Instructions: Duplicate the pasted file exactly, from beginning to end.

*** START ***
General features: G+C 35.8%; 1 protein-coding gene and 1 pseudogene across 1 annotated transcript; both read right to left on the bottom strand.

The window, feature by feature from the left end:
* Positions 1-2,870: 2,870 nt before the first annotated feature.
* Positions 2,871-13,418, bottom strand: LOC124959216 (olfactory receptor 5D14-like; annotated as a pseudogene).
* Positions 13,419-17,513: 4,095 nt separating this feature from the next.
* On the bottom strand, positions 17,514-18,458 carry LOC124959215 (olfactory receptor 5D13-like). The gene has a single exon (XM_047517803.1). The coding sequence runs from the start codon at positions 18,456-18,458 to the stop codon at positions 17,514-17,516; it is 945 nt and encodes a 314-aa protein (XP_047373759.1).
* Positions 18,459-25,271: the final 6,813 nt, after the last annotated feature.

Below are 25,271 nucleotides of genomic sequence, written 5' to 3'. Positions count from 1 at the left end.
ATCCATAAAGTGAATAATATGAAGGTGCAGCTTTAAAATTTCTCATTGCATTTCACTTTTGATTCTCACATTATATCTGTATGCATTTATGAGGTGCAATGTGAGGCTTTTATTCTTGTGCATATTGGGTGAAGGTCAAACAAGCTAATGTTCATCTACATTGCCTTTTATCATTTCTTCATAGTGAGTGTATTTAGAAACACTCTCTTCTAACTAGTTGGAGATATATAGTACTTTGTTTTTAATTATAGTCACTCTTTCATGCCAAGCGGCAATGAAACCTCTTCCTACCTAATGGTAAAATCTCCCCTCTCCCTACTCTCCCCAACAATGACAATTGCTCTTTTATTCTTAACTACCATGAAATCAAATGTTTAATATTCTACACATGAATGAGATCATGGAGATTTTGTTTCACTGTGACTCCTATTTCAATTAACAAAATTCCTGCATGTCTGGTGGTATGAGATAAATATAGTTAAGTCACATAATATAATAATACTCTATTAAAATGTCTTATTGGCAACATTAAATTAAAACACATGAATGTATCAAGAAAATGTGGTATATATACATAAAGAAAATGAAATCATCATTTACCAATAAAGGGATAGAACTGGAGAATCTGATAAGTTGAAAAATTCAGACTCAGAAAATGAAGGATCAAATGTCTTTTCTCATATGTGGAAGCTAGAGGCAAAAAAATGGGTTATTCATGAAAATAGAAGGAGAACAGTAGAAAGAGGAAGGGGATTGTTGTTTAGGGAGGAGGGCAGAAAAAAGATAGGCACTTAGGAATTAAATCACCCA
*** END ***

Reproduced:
General features: G+C 35.8%; 1 protein-coding gene and 1 pseudogene across 1 annotated transcript; both read right to left on the bottom strand.

The window, feature by feature from the left end:
* Positions 1-2,870: 2,870 nt before the first annotated feature.
* Positions 2,871-13,418, bottom strand: LOC124959216 (olfactory receptor 5D14-like; annotated as a pseudogene).
* Positions 13,419-17,513: 4,095 nt separating this feature from the next.
* On the bottom strand, positions 17,514-18,458 carry LOC124959215 (olfactory receptor 5D13-like). The gene has a single exon (XM_047517803.1). The coding sequence runs from the start codon at positions 18,456-18,458 to the stop codon at positions 17,514-17,516; it is 945 nt and encodes a 314-aa protein (XP_047373759.1).
* Positions 18,459-25,271: the final 6,813 nt, after the last annotated feature.

Below are 25,271 nucleotides of genomic sequence, written 5' to 3'. Positions count from 1 at the left end.
ATCCATAAAGTGAATAATATGAAGGTGCAGCTTTAAAATTTCTCATTGCATTTCACTTTTGATTCTCACATTATATCTGTATGCATTTATGAGGTGCAATGTGAGGCTTTTATTCTTGTGCATATTGGGTGAAGGTCAAACAAGCTAATGTTCATCTACATTGCCTTTTATCATTTCTTCATAGTGAGTGTATTTAGAAACACTCTCTTCTAACTAGTTGGAGATATATAGTACTTTGTTTTTAATTATAGTCACTCTTTCATGCCAAGCGGCAATGAAACCTCTTCCTACCTAATGGTAAAATCTCCCCTCTCCCTACTCTCCCCAACAATGACAATTGCTCTTTTATTCTTAACTACCATGAAATCAAATGTTTAATATTCTACACATGAATGAGATCATGGAGATTTTGTTTCACTGTGACTCCTATTTCAATTAACAAAATTCCTGCATGTCTGGTGGTATGAGATAAATATAGTTAAGTCACATAATATAATAATACTCTATTAAAATGTCTTATTGGCAACATTAAATTAAAACACATGAATGTATCAAGAAAATGTGGTATATATACATAAAGAAAATGAAATCATCATTTACCAATAAAGGGATAGAACTGGAGAATCTGATAAGTTGAAAAATTCAGACTCAGAAAATGAAGGATCAAATGTCTTTTCTCATATGTGGAAGCTAGAGGCAAAAAAATGGGTTATTCATGAAAATAGAAGGAGAACAGTAGAAAGAGGAAGGGGATTGTTGTTTAGGGAGGAGGGCAGAAAAAAGATAGGCACTTAGGAATTAAATCACCCA